The Economic Impact of UAV Technology: Regulatory Approvals Paving the way for a Billion Dollar Industry?
While the concept of an unmanned aerial vehicle (hereinafter UAV), also known as a drone, delivering products may seem futuristic it is set to become a reality. Given that, the Irish Aviation Authority (hereinafter IAA) have shown a willingness to support drone airspace. This is hardly surprising when considering that, according to Goldman Sachs, UAV technology is estimated to be worth $100 billion, in market opportunity, to the worlds’ global economy by 2020.
With the fastest area of growth projected to be in the commercial and civil sector. For instance, a study conducted by PwC has suggested that UAV powered business operations could potentially be worth $127 billion. While, UAV technology, which is of military origin, is likely to be as ground-breaking as similar products of military origin, such as the internet and GPS. It is questionable whether its value will be derived from its hardware which has low production costs and is, therefore, unlikely to drive industry growth. Since the technology used in this area can be easily reproduced, growth in this area is likely to be in services that operate and manage drones. For instance, Amazons’ drone delivery service, PrimeAir, which has been described as ‘ground-breaking’.
Although UAV’s have the potential for enormous market opportunity, regulatory approval is needed to start operations and to generate profits. For instance, in the U.S the Federal Aviation Administration (hereinafter FAA) must grant an air carrier certificate before commercial UAV operations can be commenced. Though Wing Aviation became the first U.S company that received FAA approval other companies such as Amazon, and UPS are still awaiting approval. In Ireland, Manna, which aims to facilitate “3-minuet food delivery” using UAV technology, should become a reality by Q1 of 2020. While the Small Unmanned Aircraft (Drones) and Rockets Order S.I. 563 of 2015 outlines that UAV registration is mandatory in Ireland for vehicles over 1kg.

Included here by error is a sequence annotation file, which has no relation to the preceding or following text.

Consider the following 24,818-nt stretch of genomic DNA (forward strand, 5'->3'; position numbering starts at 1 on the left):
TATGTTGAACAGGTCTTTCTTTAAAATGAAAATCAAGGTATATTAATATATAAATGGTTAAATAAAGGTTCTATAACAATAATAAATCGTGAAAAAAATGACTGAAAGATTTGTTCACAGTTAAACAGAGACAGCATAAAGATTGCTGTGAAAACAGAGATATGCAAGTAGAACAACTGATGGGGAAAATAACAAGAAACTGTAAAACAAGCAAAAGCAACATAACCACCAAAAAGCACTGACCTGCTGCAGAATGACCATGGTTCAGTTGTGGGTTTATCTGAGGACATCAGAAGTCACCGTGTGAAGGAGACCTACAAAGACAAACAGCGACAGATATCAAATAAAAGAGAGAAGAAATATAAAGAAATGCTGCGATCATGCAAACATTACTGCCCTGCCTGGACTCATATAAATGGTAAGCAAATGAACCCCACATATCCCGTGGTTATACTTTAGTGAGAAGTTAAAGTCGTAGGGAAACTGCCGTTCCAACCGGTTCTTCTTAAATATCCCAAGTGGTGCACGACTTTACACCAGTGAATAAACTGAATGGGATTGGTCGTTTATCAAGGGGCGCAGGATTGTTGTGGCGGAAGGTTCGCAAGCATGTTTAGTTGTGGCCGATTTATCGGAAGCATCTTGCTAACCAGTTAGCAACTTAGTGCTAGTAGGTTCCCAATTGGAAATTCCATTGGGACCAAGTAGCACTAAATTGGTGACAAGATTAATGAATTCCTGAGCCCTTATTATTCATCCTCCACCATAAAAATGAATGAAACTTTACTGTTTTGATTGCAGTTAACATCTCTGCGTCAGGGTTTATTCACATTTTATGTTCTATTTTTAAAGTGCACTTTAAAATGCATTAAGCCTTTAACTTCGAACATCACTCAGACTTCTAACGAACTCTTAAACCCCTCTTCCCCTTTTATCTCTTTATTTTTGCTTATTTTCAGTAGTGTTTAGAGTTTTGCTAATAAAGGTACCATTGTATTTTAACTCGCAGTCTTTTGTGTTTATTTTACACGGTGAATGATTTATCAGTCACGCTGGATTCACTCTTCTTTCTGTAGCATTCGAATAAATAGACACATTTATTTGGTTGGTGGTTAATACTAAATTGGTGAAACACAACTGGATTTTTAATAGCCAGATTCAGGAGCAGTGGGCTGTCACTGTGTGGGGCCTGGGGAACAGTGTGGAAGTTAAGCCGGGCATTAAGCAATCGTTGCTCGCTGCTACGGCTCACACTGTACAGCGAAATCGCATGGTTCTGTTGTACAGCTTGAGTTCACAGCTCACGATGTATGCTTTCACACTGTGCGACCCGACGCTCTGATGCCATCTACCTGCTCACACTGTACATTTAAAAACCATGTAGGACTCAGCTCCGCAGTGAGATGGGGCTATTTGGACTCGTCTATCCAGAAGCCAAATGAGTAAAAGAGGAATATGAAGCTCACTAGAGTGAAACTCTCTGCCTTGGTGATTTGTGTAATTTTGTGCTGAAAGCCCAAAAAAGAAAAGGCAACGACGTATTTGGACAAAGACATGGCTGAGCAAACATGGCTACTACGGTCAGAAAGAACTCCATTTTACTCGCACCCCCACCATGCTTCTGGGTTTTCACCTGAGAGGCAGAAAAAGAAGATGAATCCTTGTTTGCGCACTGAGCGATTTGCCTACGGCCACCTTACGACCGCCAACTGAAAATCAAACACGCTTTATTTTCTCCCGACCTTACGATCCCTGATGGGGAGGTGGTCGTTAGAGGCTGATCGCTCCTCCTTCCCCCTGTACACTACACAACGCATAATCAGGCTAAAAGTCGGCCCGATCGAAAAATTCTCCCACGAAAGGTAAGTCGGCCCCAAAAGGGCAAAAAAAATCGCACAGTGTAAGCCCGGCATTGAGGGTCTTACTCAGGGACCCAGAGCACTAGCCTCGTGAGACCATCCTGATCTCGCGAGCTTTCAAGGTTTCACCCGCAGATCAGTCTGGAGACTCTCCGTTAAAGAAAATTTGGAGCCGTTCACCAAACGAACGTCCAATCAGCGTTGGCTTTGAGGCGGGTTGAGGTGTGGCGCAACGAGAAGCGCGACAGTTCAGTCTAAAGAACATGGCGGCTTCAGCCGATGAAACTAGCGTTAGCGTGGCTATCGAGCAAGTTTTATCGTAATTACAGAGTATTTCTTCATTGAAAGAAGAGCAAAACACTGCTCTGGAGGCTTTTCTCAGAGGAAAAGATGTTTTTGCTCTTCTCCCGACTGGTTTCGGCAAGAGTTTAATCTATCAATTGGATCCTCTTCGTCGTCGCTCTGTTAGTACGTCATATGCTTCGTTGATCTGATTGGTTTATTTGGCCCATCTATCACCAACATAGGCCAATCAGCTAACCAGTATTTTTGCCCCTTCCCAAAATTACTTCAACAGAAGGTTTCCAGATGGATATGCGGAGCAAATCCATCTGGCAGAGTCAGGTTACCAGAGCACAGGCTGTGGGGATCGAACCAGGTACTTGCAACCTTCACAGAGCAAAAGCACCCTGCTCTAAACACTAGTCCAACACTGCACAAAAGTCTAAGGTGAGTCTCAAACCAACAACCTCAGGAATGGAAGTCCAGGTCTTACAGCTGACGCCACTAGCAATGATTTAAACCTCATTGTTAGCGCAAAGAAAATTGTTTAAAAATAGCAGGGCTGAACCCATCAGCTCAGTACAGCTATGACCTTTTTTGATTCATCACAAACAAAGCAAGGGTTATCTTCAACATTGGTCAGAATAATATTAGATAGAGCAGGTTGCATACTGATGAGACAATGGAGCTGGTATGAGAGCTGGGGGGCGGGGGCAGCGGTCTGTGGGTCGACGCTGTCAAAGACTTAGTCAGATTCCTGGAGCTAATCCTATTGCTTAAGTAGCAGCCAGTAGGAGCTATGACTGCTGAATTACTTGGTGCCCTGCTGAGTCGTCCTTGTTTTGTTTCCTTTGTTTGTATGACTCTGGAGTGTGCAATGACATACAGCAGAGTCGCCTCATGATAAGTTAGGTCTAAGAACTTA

It is submitted that since drone airspace is a new concept a more comprehensive framework will be needed. For instance, in April 2019 an Airbus A320 landing in London Gatwick had to swerve to avoid collision with a UAV. However, the IAA has indicated that persons operating drones illegally will be subject to the full rigors of the law. Moreover, in June 2019 the Commission Delegated Regulation (EU) 2019/945 & Commission Implementing Regulation (EU) 2019/947 published European rules on UAV’s to ensure that UAV operations across Europe are safe. Given, the novel nature of commercial UAV activity safety has been a paramount concern for regulators.
Due to economies of scale UAV technology is predicted to play a larger role in our everyday lives. Furthermore, there may be financial incentives for using this technology. For instance, in the construction industry, when lease agreements are in place, the lessor would likely qualify for tax deductions. While data privacy concerns and infringements of General Data Protection Regulations (hereinafter GDPR) have been raised. These concerns may likely be mitigated if commercial UAV’s operate using Lidar, Sonar, and GPS without cameras. The impact of the UAV regulations and whether they will bring harmony and economic growth to this area remains to be seen.